Limited access is OK

Consider ways to introduce the smartphone that limits access to the most addicting apps and content, suggests Heitner. “Maybe you’re not ready to let your kid have TikTok, but if there’s a few memes that they feel like they must see for water cooler conversation. Would you be willing to download the app and look at those memes with them a couple of times a week on your phone if you’re not ready for them to independently explore that app?” she says. “I don’t think we have to think about smartphone versus no smartphone as completely black and white –  I don’t have to give my kid 24/7 access to their best smartphone that they’re going to have all the time. I think that’s a huge help for parents thinking about ‘How can I gradually let my kid get used to this and learn how to do it successfully?’”

Talk about the realities of group text social conflict

Group chats have become popular among tweens and adolescents, and sometimes these chats are as large as a whole class or grade.  Preparing children for uncomfortable situations that might ensue can help them develop the tools to behave in less reactionary ways. “One of the things we want to do, ideally before a kid is getting into this, is start asking them theoretical questions, like ‘What would you do if everyone said let’s restart the soccer group text, but without Sean?’ Or, ‘What would you do if people start talking in a mean way about a teacher?’ And not that there’s a right or wrong answer, but just , ‘Let’s brainstorm. Think of some options,” says Heitner.

Rule-setting tips

Set expectations for behavior BEFORE getting the phone

Boundaries around smartphone use should be set before the smartphone comes into the child’s possession – and ideally, are well-communicated long before as part of an overall family media plan and rules. “As kids get older, ideally you want to be in a position as a parent where you’ve set up the rules long before and they’re so accustomed to them that you’re going to get less pushback,” says Englander.

Frame rules for health rather than safety

Kids are more receptive to smartphone rules and boundaries they can understand from a health perspective instead of a perceived parental overconcern with safety, says Englander. “Sometimes posing things not so much as ‘What rules will keep you safe?’ but also ‘What rules will keep you healthy?’” can be more effective. “Anything where you’re emphasizing to them that, ‘Yes, we’re all going to have to live with technology, but we also have to have a life and we have to be healthy and that means we have to have relationships and mental health and we have to talk with each other and all these other things,’” she says.

Work WITH your kids to maximize buy-in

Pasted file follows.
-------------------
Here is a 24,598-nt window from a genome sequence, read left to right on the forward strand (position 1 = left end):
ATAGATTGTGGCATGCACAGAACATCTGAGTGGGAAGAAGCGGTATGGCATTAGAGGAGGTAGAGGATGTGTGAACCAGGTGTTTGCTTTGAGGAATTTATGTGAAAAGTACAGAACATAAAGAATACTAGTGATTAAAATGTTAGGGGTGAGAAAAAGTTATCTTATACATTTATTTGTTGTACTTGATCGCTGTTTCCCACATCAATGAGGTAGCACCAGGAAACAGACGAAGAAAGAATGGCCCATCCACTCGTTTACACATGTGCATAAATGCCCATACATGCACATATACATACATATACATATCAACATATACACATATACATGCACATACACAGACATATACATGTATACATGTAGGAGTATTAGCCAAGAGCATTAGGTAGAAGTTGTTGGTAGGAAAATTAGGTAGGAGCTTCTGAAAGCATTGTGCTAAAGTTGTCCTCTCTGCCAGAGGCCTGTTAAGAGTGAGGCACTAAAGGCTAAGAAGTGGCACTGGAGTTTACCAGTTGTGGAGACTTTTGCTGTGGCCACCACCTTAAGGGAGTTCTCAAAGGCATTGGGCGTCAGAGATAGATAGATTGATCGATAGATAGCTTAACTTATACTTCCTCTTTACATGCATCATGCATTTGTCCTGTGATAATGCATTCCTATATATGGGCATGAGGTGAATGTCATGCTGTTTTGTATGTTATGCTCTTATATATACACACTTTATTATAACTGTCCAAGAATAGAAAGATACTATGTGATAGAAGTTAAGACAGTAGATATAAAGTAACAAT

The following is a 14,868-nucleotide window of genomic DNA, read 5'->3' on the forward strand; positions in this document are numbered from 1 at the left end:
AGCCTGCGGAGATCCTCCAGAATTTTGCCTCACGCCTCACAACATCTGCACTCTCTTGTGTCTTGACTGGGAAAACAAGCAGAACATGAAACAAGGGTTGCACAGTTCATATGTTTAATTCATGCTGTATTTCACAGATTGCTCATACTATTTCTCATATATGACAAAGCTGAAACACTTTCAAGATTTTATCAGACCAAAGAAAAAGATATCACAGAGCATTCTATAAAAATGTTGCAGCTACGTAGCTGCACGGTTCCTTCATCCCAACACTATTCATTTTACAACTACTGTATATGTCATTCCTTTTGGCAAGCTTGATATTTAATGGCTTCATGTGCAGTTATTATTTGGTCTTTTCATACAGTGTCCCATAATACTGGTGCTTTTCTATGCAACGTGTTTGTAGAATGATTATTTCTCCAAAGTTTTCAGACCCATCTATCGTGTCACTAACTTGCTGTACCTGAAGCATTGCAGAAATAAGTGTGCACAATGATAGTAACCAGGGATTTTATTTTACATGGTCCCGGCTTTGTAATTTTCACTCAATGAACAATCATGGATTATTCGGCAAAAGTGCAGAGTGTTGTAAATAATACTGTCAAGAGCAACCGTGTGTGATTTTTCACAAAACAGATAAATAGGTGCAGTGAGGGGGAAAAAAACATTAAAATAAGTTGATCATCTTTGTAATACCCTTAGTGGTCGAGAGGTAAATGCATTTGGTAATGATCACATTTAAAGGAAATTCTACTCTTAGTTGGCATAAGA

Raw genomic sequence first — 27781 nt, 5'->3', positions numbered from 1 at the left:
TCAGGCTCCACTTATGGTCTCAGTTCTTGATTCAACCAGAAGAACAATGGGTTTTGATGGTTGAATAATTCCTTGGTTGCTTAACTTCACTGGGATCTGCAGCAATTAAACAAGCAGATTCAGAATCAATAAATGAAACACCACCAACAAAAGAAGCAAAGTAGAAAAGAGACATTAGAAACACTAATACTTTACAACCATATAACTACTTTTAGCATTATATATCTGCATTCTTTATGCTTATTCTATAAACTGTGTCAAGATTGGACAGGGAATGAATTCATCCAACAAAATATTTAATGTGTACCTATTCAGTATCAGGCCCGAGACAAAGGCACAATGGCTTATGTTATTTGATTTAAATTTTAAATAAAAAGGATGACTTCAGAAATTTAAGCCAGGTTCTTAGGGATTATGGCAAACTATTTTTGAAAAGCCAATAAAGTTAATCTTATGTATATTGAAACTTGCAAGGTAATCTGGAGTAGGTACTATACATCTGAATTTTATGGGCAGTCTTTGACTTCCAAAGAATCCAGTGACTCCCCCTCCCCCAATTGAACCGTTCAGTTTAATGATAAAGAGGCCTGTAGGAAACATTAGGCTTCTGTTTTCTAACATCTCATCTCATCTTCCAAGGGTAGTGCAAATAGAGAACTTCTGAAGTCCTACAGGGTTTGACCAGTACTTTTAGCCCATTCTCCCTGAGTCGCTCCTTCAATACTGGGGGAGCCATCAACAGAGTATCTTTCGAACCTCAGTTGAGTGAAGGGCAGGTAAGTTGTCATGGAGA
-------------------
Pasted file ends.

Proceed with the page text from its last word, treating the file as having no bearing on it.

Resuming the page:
“Don’t forget to involve the kids in the rule setting itself,” says Stephen Balkam, founder and CEO of Family Online Safety Institute. “In my family’s online safety contract, the most important part of that contract is the blank space, the blank lines that we leave for parents and kids themselves to come up with ideas and rules. We even found that by saying, ‘Okay, if you break that rule, what do you think should be the punishment?’ Sometimes our daughter’s answer was even more severe than our own.”  Balkam also suggests that if there is an older sibling, the sibling can be helpful support in setting appropriate rules as well.

Get all parents and caregivers on the same page

Sometimes parents and caregivers are split among different houses, or even parents that share a roof may be on a different page around rules for smartphone use.  This can create difficult situations for children and adults alike to navigate.

Englander shares that in difficult conversations with a co-parent on setting rules for smartphone use,  “I sometimes find that parents are more likely to share goals than they are to want to share specific rules.” In order to arrive at a parenting solution that works for all, she suggests to “focus on goals first before you focus on rules, because you can easily come up with very different rules. If your goal is to avoid certain situations or to make sure the kids aren’t gaming with strangers, whatever your goal is, if you start with that, it may be easier to come to a place where you have even slightly different rules, but you agree that that’s the goal of the rules.”

“It really gets down to communication between the various adults involved.” says Balkam. “Kids latch on pretty quickly that there are different rules at Dad’s house or Mom’s house or whatever.”  Meryl Alper, PhD, Associate Professor of Communication Studies, Northeastern University, suggests that any mediated agreements between parents that have split should include technology, “but even in one household, the parents may need to get on the same page. You definitely don’t want to surprise the other parent with a new gaming device or phone.”

Related Webinar

This tip sheet is based on the webinar "Ready, Set, Smartphone," held on August 2023. Watch a recording of the event, read the transcript, and view other content in Learn and Explore.